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InsightsEnergy & Utilities ServicesSustainability vs. Sustainable: Is your energy management strategy truly efficient?

Sustainability vs. Sustainable: Is your energy management strategy truly efficient?

Andrew HensonMay 19, 2023Read time: 6 min

Sustainable Energy Management

At its core, the word “sustainability” is defined simply as the ability to continue at a certain level—no explicit consideration for whether something is “green,” renewable, or recyclable, and no defined parameters around carbon footprint. Simply: “able to continue.”

This naturally begs the question: is your energy management strategy sustainable?

Deregulation opens the door for complexity

Very few expense categories simultaneously occupy the space of “mission-critical, yet completely ignorable” quite like energy and utilities does (that is, for those not involved in its management). When people show up for work, if lights are on, machines are powered, and faucets are running—things are smooth.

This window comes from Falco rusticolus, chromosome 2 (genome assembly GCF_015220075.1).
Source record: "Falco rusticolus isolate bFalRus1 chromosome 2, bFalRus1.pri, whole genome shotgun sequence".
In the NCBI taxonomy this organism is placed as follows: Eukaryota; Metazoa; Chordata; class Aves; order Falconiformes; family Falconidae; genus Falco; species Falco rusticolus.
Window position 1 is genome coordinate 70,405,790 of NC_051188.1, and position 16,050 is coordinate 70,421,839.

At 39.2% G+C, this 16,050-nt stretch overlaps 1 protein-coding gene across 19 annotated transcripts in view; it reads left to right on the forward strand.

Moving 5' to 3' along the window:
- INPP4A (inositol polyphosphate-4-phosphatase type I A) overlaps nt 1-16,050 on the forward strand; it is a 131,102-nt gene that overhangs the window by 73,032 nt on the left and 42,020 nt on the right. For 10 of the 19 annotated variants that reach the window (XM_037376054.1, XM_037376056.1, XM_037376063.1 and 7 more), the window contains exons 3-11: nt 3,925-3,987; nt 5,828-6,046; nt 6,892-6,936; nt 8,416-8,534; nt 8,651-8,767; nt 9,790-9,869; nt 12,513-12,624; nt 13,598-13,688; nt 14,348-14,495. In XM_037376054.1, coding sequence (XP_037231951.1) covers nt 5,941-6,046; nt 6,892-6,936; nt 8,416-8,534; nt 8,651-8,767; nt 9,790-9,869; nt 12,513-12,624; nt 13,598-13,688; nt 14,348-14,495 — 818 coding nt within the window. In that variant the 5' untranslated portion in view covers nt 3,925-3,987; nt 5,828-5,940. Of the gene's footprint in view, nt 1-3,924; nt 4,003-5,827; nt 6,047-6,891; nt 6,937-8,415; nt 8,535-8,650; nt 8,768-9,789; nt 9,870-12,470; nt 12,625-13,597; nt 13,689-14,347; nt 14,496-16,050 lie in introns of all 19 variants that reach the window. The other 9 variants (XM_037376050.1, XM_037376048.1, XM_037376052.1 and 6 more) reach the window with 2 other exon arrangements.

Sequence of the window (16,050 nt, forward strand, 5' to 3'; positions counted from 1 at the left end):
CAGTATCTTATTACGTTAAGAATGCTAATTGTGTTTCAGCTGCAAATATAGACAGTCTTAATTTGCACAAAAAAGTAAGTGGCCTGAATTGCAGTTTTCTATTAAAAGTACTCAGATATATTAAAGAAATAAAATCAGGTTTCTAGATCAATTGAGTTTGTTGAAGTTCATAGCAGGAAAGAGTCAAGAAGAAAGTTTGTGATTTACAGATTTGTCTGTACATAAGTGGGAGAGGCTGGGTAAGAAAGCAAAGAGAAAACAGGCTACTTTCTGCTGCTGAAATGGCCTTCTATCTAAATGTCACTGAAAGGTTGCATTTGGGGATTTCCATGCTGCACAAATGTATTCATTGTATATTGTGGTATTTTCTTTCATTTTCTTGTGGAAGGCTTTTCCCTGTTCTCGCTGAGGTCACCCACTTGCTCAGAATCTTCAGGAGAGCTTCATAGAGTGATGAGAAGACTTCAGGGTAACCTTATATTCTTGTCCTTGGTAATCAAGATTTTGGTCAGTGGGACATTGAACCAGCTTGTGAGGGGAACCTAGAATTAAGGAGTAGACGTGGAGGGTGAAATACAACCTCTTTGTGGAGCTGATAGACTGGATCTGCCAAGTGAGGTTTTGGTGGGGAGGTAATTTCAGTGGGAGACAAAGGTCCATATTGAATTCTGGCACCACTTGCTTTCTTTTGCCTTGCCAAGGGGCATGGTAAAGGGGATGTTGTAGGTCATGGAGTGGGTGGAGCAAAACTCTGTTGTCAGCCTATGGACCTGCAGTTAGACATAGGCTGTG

Thirty years ago, this was about as complex as energy and utilities got. You received a bill from your utility provider, and you paid it. If not, utilities were shut off.

In the early 90’s, however, the energy industry underwent a fundamental shift in regulations. Congress opened energy markets to wholesale generators and open-access transmission services, which essentially eradicated vertically-integrated utility monopolies and gave states the option to further deregulate supply-side components of electricity and natural gas.